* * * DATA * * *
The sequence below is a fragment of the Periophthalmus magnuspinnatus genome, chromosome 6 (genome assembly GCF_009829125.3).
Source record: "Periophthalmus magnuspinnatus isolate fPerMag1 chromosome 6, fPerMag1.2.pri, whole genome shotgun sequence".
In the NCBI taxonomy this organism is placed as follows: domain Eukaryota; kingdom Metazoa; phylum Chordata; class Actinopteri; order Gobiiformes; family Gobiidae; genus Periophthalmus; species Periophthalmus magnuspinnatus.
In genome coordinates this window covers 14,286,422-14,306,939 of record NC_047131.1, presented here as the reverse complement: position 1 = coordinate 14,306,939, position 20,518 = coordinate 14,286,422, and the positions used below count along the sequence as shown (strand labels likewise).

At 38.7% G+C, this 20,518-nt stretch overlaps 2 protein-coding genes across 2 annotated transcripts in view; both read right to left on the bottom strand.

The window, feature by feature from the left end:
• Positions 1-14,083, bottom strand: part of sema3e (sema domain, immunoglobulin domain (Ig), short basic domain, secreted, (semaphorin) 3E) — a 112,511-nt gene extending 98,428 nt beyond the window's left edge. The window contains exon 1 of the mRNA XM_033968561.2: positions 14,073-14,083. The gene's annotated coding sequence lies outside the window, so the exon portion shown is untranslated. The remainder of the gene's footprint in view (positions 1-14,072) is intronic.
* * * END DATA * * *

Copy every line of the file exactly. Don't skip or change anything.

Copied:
The sequence below is a fragment of the Periophthalmus magnuspinnatus genome, chromosome 6 (genome assembly GCF_009829125.3).
Source record: "Periophthalmus magnuspinnatus isolate fPerMag1 chromosome 6, fPerMag1.2.pri, whole genome shotgun sequence".
In the NCBI taxonomy this organism is placed as follows: domain Eukaryota; kingdom Metazoa; phylum Chordata; class Actinopteri; order Gobiiformes; family Gobiidae; genus Periophthalmus; species Periophthalmus magnuspinnatus.
In genome coordinates this window covers 14,286,422-14,306,939 of record NC_047131.1, presented here as the reverse complement: position 1 = coordinate 14,306,939, position 20,518 = coordinate 14,286,422, and the positions used below count along the sequence as shown (strand labels likewise).

At 38.7% G+C, this 20,518-nt stretch overlaps 2 protein-coding genes across 2 annotated transcripts in view; both read right to left on the bottom strand.

The window, feature by feature from the left end:
• Positions 1-14,083, bottom strand: part of sema3e (sema domain, immunoglobulin domain (Ig), short basic domain, secreted, (semaphorin) 3E) — a 112,511-nt gene extending 98,428 nt beyond the window's left edge. The window contains exon 1 of the mRNA XM_033968561.2: positions 14,073-14,083. The gene's annotated coding sequence lies outside the window, so the exon portion shown is untranslated. The remainder of the gene's footprint in view (positions 1-14,072) is intronic.